Under new offensive coordinator Joe Lombardi the Lions passing offense took a step back, finishing outside of the top-3 for the first time in three seasons. Part of the issue with the Lions offensive inconsistencies lay within the deficiencies along the offensive line. With the addition of first-round pick Laken Tomlinson the Lions have an immediate upgrade in terms of pass-protection. During Tomlinson’s last season at Duke he established himself as one of the top pass-protecting lineman in the nation, allowing 0 sacks and 0 QB hits during his senior season. If Matthew Stafford is going to make the jump from being an above average quarterback into the upper echelon the addition of Tomlinson to one of the better offensive lines in the NFC North should help immensely.
For all of the dynasty owners that thought the departure of Reggie Bush to the 49ers would mean an increased role for Theo Riddick, those thoughts were quickly put to bed after Lions invested their 2nd round pick on Nebraska’s Ameer Abdullah. Despite not having the frame of a typical 3-down running back, Abdullah runs with underrated power between the tackles and is matchup nightmare when used as a receiving option out of the backfield. With Joique Bell struggling to hold onto the ball consistently (11 fumbles lost since 2012) and just one more year left on his current contract, Abdullah could push Bell for the starting job as soon as next season.
While the Lions draft does not possess a lot of fantasy relevant draft picks, they once again filled plenty of needs. The additions of Alex Carter and Quandre Diggs to the secondary should provide some quality depth behind Darius Slay and Rashean Mathis, as the Lions continue to have one of the best defensive units in all of football.
1. (11) Trae Waynes CB/Michigan State
2. (45) Eric Kendricks ILB/UCLA
3. (88) Danielle Hunter DE/LSU
4. (110) T.J. Clemmings OT/Pittsburgh
5. (143) Mycole Pruitt TE/Southern Illinois
5. (146) Stefon Diggs WR/Maryland
6. (185) Tyrus Thompson OT/Oklahoma
6. (193) B.J. Dubose DE/Louisville
7. (228) Austin Shepard OT/Alabama
7. (232) Edmond Robinson OLB/Newberry
Teams of the NFC North beware; Vikings Head Coach Mike Zimmer is building a juggernaut on the defensive side of the football. After investing in Harrison Smith, Anthony Barr, Xavier Rhodes, and Shariff Floyd in the first round over the last 4 years, the defense is loaded with young talent just waiting to take off.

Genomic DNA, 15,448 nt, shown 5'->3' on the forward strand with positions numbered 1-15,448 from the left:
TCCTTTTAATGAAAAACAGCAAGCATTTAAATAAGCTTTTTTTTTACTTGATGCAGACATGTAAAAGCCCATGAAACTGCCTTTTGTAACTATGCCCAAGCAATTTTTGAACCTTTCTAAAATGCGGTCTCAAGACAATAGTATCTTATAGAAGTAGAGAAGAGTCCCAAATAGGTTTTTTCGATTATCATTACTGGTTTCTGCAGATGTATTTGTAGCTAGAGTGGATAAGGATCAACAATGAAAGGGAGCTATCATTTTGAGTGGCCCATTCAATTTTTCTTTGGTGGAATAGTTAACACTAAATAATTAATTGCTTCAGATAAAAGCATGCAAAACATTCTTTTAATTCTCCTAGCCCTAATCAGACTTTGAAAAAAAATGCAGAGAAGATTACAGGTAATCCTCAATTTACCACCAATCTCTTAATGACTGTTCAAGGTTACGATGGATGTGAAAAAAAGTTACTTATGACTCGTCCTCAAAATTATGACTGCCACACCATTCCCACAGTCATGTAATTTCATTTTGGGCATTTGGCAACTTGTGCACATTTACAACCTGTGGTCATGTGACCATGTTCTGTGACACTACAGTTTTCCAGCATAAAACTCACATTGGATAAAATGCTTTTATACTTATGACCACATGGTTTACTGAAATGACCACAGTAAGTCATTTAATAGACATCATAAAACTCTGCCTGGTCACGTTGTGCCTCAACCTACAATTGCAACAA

Although I thought the Vikings would go with wide receiver DeVante Parker or defensive end Bud Dupree in the first round, the team made the wise move and added the physical press-corner Trae Waynes out of Michigan State. Waynes, if all goes well, should fill in immediately as the team’s no. 2 CB this season opposite Xavier Rhodes.
The addition of Waynes was just the start for the Vikings, as they added ILB Eric Kendricks and LSU DE Danielle Hunter with the teams 3rd and 4th round selection. Kendricks, an “undersized” linebacker from UCLA should be an immediate starter for the purple at either WLB or MLB. Despite being a tad bit undersized for an NFL ILB, Kendricks has a nose for the football and is underrated in coverage. Guys like Chris Borland have gotten me to realize that linebackers who are tackling machines in college, translates very well to the NFL game. Hunter is an intriguing defensive end prospect with elite size (6’5”, 252 lbs.), speed (4.57), and incredibly long arms (34 ¼). Despite being raw as a pass rusher Hunter has all the physical tools to be a dominant RDE at the NFL level. If Vikings Head Coach Mike Zimmer and Defensive Line Coach Andre Patterson Sr. can get Hunter’s physical tools to show up on the field, the Vikings could have one of the steals of the 2015 NFL Draft.
If second year quarterback Teddy Bridgewater is going to take the next step into being one of the elite quarterbacks in the NFL, the Vikings have to find a way to protect him better. With the additions of Pittsburgh tackle T.J. Clemmings, Oklahoma’s Tyrus Thompson, and Alabama’s Austin Shepard, the Vikings added some much needed depth to the offensive line.
Of all the teams in the NFC North the Vikings had the most impactful draft of any team. With two players that will step in and be day one starters (Waynes, Kendricks), and four players that have the ability to develop into starting caliber players (Clemmings, Hunter, Diggs, Pruitt) the Vikings not only had the top draft in the NFC North, but one of the top in all of football.
Photo Courtesy of Neon Tommy Flickr Page
On Friday's episode of Treatment, the Helpers discuss what a sleeper actually is (to them) and toss out a few names who they think are intriguing for next season. It's never too early.
The Helpers start off the podcast talking about the definition of a sleeper. You see the term used on almost every fantasy football website and it comes with a variety of meanings. Some people think a sleeper is any player that nobody is talking about who stands a chance at having a good season. Others think it's a young player who hasn't fully blossomed as a pro and is about to hit his stride. Others think it's a an often-injured player who has talent but hasn't fully performed at the level he's capable of.